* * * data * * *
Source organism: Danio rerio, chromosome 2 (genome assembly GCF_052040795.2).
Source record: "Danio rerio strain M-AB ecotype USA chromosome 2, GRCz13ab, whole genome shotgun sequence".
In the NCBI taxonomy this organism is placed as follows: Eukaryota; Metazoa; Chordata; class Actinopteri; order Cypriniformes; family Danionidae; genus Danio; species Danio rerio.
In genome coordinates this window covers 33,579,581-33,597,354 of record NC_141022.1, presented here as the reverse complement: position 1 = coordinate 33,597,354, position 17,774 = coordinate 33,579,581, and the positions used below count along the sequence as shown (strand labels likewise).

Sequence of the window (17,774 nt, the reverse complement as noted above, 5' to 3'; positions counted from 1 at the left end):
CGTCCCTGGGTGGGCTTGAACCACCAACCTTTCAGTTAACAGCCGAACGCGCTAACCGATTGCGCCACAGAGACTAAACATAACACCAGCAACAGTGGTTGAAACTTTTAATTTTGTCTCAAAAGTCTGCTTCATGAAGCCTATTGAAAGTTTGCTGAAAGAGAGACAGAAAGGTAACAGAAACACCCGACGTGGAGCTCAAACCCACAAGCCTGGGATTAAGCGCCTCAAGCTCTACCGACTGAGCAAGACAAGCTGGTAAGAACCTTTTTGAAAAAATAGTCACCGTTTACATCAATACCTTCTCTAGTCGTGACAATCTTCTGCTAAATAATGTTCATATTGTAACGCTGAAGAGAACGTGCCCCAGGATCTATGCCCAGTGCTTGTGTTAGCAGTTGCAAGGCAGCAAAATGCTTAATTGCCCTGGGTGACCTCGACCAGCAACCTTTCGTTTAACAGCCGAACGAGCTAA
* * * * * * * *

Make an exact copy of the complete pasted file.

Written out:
Source organism: Danio rerio, chromosome 2 (genome assembly GCF_052040795.2).
Source record: "Danio rerio strain M-AB ecotype USA chromosome 2, GRCz13ab, whole genome shotgun sequence".
In the NCBI taxonomy this organism is placed as follows: Eukaryota; Metazoa; Chordata; class Actinopteri; order Cypriniformes; family Danionidae; genus Danio; species Danio rerio.
In genome coordinates this window covers 33,579,581-33,597,354 of record NC_141022.1, presented here as the reverse complement: position 1 = coordinate 33,597,354, position 17,774 = coordinate 33,579,581, and the positions used below count along the sequence as shown (strand labels likewise).

Sequence of the window (17,774 nt, the reverse complement as noted above, 5' to 3'; positions counted from 1 at the left end):
CGTCCCTGGGTGGGCTTGAACCACCAACCTTTCAGTTAACAGCCGAACGCGCTAACCGATTGCGCCACAGAGACTAAACATAACACCAGCAACAGTGGTTGAAACTTTTAATTTTGTCTCAAAAGTCTGCTTCATGAAGCCTATTGAAAGTTTGCTGAAAGAGAGACAGAAAGGTAACAGAAACACCCGACGTGGAGCTCAAACCCACAAGCCTGGGATTAAGCGCCTCAAGCTCTACCGACTGAGCAAGACAAGCTGGTAAGAACCTTTTTGAAAAAATAGTCACCGTTTACATCAATACCTTCTCTAGTCGTGACAATCTTCTGCTAAATAATGTTCATATTGTAACGCTGAAGAGAACGTGCCCCAGGATCTATGCCCAGTGCTTGTGTTAGCAGTTGCAAGGCAGCAAAATGCTTAATTGCCCTGGGTGACCTCGACCAGCAACCTTTCGTTTAACAGCCGAACGAGCTAA